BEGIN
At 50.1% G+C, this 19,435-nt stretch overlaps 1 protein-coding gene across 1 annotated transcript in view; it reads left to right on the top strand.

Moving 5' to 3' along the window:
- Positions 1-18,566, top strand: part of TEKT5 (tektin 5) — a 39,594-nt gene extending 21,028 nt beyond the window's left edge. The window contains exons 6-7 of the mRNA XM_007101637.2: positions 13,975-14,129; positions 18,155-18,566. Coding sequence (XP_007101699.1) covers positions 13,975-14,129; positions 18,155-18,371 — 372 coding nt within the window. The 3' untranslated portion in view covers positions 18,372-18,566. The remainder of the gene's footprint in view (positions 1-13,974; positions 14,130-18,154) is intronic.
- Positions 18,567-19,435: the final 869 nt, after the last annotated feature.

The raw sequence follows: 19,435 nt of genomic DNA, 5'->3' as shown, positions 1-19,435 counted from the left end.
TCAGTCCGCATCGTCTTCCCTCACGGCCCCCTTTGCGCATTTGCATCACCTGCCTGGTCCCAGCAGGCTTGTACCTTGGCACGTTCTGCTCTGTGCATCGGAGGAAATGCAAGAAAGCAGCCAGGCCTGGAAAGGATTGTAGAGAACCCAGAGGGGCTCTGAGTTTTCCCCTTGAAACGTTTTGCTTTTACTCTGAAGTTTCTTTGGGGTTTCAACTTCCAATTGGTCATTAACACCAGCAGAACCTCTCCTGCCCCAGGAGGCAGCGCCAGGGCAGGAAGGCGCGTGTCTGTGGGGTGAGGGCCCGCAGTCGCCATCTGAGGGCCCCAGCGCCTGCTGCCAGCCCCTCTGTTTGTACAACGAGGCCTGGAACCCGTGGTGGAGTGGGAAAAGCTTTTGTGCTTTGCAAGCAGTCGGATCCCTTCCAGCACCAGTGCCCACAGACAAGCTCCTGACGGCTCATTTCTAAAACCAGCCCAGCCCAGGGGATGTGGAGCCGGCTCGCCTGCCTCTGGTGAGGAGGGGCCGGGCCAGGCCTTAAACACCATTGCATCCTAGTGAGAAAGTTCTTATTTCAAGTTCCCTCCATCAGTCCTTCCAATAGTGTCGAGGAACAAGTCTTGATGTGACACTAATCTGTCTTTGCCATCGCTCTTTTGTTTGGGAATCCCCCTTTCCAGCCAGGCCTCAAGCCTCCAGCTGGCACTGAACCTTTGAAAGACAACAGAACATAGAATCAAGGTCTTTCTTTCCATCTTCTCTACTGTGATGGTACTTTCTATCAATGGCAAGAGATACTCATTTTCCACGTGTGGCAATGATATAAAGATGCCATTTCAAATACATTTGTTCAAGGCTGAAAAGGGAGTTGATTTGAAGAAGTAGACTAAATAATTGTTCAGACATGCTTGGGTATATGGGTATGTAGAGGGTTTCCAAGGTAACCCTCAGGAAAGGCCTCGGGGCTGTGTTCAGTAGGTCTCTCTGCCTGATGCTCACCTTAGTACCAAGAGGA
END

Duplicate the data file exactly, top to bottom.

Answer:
At 50.1% G+C, this 19,435-nt stretch overlaps 1 protein-coding gene across 1 annotated transcript in view; it reads left to right on the top strand.

Moving 5' to 3' along the window:
- Positions 1-18,566, top strand: part of TEKT5 (tektin 5) — a 39,594-nt gene extending 21,028 nt beyond the window's left edge. The window contains exons 6-7 of the mRNA XM_007101637.2: positions 13,975-14,129; positions 18,155-18,566. Coding sequence (XP_007101699.1) covers positions 13,975-14,129; positions 18,155-18,371 — 372 coding nt within the window. The 3' untranslated portion in view covers positions 18,372-18,566. The remainder of the gene's footprint in view (positions 1-13,974; positions 14,130-18,154) is intronic.
- Positions 18,567-19,435: the final 869 nt, after the last annotated feature.

The raw sequence follows: 19,435 nt of genomic DNA, 5'->3' as shown, positions 1-19,435 counted from the left end.
TCAGTCCGCATCGTCTTCCCTCACGGCCCCCTTTGCGCATTTGCATCACCTGCCTGGTCCCAGCAGGCTTGTACCTTGGCACGTTCTGCTCTGTGCATCGGAGGAAATGCAAGAAAGCAGCCAGGCCTGGAAAGGATTGTAGAGAACCCAGAGGGGCTCTGAGTTTTCCCCTTGAAACGTTTTGCTTTTACTCTGAAGTTTCTTTGGGGTTTCAACTTCCAATTGGTCATTAACACCAGCAGAACCTCTCCTGCCCCAGGAGGCAGCGCCAGGGCAGGAAGGCGCGTGTCTGTGGGGTGAGGGCCCGCAGTCGCCATCTGAGGGCCCCAGCGCCTGCTGCCAGCCCCTCTGTTTGTACAACGAGGCCTGGAACCCGTGGTGGAGTGGGAAAAGCTTTTGTGCTTTGCAAGCAGTCGGATCCCTTCCAGCACCAGTGCCCACAGACAAGCTCCTGACGGCTCATTTCTAAAACCAGCCCAGCCCAGGGGATGTGGAGCCGGCTCGCCTGCCTCTGGTGAGGAGGGGCCGGGCCAGGCCTTAAACACCATTGCATCCTAGTGAGAAAGTTCTTATTTCAAGTTCCCTCCATCAGTCCTTCCAATAGTGTCGAGGAACAAGTCTTGATGTGACACTAATCTGTCTTTGCCATCGCTCTTTTGTTTGGGAATCCCCCTTTCCAGCCAGGCCTCAAGCCTCCAGCTGGCACTGAACCTTTGAAAGACAACAGAACATAGAATCAAGGTCTTTCTTTCCATCTTCTCTACTGTGATGGTACTTTCTATCAATGGCAAGAGATACTCATTTTCCACGTGTGGCAATGATATAAAGATGCCATTTCAAATACATTTGTTCAAGGCTGAAAAGGGAGTTGATTTGAAGAAGTAGACTAAATAATTGTTCAGACATGCTTGGGTATATGGGTATGTAGAGGGTTTCCAAGGTAACCCTCAGGAAAGGCCTCGGGGCTGTGTTCAGTAGGTCTCTCTGCCTGATGCTCACCTTAGTACCAAGAGGA